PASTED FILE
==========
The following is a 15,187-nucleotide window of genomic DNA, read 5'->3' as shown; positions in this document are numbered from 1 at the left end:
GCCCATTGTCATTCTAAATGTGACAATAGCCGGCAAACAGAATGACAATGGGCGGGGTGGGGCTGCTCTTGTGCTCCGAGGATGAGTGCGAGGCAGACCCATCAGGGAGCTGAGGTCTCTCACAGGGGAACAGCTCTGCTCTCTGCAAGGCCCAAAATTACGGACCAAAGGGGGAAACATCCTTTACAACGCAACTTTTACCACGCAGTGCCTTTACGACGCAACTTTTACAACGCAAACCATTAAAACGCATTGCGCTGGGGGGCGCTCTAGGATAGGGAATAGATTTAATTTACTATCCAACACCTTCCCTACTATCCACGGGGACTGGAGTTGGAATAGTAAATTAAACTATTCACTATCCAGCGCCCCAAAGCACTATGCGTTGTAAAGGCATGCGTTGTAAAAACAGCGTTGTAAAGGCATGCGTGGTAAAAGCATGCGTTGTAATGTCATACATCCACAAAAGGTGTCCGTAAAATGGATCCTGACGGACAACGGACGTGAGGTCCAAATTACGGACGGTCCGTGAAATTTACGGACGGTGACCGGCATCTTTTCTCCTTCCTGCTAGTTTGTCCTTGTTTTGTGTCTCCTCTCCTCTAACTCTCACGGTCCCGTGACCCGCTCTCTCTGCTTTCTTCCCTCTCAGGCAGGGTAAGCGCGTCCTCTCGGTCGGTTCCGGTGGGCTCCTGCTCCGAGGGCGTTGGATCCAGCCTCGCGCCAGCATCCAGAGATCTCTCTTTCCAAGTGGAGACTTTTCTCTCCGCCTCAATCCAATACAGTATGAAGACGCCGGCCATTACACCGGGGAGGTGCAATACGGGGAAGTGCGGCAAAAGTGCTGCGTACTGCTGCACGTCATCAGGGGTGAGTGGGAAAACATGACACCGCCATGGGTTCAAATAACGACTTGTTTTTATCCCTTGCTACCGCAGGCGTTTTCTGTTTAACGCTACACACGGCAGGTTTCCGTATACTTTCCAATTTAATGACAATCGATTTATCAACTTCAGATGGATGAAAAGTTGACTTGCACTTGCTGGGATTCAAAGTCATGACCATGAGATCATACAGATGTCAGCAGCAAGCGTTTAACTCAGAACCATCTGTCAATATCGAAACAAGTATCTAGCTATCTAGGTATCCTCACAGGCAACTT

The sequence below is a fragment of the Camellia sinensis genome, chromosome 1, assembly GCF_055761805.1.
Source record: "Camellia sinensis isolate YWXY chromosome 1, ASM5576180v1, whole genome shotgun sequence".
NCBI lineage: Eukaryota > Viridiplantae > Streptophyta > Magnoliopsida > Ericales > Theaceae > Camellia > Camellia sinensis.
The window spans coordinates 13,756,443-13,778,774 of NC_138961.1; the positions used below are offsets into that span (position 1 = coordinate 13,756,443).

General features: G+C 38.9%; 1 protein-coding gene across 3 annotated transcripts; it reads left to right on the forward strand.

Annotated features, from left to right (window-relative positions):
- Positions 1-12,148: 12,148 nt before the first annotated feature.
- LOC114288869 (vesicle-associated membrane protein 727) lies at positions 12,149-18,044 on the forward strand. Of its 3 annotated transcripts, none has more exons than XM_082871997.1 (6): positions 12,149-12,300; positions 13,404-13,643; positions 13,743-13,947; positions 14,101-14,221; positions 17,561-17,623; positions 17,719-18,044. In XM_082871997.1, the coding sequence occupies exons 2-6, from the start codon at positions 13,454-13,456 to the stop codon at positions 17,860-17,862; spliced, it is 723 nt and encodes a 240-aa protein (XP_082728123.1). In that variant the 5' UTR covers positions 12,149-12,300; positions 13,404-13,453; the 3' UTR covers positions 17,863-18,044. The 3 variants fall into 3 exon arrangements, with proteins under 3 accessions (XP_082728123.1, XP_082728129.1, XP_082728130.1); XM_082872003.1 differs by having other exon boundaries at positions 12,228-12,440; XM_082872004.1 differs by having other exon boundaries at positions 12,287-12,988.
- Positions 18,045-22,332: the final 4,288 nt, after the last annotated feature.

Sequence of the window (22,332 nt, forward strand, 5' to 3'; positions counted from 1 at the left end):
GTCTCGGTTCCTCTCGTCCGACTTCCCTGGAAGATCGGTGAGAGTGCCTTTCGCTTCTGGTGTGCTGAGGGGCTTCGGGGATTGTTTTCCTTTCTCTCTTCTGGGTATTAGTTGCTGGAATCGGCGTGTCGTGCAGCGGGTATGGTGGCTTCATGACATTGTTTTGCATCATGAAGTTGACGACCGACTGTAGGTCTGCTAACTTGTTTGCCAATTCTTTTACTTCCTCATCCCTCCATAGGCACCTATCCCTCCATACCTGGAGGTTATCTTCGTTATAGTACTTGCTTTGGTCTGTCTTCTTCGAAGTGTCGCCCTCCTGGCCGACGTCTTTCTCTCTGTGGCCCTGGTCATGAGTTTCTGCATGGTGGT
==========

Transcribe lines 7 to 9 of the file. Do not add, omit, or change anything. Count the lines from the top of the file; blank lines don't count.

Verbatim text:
General features: G+C 38.9%; 1 protein-coding gene across 3 annotated transcripts; it reads left to right on the forward strand.

Annotated features, from left to right (window-relative positions):
- Positions 1-12,148: 12,148 nt before the first annotated feature.